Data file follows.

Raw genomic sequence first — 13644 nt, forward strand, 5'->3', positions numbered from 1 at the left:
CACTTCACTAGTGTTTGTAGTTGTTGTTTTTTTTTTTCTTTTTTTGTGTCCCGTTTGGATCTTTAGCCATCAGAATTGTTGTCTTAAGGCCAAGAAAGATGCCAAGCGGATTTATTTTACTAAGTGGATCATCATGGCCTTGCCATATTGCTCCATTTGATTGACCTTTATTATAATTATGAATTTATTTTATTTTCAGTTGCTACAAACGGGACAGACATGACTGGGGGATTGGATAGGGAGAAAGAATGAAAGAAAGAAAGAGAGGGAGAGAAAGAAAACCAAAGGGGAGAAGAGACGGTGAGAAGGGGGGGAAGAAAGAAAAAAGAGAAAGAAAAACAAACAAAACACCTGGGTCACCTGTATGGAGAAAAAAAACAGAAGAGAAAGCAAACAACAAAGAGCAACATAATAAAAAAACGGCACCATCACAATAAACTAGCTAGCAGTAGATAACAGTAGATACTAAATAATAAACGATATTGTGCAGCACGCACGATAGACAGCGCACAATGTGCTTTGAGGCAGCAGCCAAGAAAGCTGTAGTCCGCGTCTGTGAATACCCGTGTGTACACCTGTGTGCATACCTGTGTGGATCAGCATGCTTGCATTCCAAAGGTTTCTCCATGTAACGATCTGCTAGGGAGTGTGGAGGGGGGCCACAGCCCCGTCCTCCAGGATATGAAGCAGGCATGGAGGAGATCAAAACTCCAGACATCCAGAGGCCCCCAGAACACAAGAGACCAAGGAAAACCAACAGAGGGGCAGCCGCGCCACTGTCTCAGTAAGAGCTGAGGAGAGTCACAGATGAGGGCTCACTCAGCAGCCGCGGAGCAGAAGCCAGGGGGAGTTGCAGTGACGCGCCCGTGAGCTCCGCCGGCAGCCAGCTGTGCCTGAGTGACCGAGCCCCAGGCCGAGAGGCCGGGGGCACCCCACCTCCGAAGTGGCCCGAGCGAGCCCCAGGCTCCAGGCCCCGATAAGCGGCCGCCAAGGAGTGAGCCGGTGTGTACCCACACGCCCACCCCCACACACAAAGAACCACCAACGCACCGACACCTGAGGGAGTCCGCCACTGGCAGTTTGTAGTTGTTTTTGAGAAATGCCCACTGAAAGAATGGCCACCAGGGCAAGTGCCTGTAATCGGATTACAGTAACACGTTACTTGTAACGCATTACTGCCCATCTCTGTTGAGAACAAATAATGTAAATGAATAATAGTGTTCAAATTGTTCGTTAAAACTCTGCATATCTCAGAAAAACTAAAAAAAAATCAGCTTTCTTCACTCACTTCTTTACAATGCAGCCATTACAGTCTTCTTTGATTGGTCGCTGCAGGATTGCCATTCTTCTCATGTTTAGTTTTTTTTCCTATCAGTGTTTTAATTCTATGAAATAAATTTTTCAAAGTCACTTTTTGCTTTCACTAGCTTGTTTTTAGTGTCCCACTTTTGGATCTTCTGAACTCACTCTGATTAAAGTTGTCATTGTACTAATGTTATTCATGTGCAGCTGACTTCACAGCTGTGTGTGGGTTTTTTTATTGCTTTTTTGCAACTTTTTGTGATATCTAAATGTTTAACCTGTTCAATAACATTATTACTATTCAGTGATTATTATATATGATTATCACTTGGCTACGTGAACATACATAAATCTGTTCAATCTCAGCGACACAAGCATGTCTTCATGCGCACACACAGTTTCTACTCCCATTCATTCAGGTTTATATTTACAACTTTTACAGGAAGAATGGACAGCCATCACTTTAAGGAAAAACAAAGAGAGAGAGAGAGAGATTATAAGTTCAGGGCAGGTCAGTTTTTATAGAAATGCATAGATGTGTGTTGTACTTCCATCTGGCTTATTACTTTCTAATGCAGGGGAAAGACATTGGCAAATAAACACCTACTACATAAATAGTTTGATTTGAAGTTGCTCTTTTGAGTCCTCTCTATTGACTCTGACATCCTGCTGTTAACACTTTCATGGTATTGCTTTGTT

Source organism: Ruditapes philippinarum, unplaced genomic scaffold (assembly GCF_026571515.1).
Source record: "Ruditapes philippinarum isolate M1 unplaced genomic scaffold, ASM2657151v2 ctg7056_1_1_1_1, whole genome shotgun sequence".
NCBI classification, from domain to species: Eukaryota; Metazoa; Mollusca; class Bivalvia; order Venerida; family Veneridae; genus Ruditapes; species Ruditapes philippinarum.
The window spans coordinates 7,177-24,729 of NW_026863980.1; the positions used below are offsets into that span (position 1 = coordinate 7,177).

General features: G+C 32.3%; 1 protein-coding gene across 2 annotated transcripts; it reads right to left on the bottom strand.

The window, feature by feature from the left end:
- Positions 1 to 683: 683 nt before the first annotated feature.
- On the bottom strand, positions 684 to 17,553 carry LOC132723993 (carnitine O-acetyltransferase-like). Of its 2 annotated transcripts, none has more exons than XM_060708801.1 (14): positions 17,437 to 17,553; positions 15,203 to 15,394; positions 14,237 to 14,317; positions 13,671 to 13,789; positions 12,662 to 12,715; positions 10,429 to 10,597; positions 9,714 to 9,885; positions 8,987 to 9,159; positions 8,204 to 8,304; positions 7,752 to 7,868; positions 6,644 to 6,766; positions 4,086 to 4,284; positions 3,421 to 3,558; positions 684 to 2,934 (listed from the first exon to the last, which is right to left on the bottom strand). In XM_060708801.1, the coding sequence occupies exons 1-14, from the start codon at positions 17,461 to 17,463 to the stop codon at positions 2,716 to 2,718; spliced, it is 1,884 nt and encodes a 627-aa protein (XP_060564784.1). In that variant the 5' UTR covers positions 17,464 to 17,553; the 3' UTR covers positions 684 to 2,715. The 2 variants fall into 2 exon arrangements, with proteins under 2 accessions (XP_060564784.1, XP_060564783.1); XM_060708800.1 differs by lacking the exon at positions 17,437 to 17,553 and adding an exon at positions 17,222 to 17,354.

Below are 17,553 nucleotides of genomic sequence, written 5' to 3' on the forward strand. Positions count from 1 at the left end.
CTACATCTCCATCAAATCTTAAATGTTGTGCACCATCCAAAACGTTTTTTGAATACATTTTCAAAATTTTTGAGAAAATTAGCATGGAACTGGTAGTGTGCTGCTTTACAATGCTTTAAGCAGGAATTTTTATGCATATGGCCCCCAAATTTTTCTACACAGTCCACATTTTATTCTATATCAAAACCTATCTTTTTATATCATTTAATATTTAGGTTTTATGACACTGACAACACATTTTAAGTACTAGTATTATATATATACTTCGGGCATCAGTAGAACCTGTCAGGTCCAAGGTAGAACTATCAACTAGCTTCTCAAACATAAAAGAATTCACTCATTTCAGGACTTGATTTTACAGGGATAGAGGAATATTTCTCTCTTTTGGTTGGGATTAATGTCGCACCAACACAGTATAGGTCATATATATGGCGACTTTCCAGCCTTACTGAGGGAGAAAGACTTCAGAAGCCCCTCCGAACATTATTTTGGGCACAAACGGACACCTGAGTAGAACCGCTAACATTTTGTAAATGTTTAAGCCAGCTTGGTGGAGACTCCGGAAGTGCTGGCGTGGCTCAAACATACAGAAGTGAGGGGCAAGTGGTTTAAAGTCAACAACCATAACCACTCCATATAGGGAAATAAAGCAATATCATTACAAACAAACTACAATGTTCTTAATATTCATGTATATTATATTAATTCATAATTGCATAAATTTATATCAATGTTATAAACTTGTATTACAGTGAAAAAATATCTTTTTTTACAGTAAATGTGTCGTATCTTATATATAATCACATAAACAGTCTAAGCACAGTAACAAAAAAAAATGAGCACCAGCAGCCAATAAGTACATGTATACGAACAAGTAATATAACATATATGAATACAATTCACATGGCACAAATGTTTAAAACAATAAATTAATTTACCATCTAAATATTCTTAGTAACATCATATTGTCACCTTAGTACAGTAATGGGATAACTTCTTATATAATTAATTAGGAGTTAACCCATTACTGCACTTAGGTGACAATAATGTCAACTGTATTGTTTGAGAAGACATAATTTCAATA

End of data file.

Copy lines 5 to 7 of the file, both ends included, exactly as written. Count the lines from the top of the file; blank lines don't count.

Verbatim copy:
NCBI classification, from domain to species: Eukaryota; Metazoa; Mollusca; class Bivalvia; order Venerida; family Veneridae; genus Ruditapes; species Ruditapes philippinarum.
The window spans coordinates 7,177-24,729 of NW_026863980.1; the positions used below are offsets into that span (position 1 = coordinate 7,177).

General features: G+C 32.3%; 1 protein-coding gene across 2 annotated transcripts; it reads right to left on the bottom strand.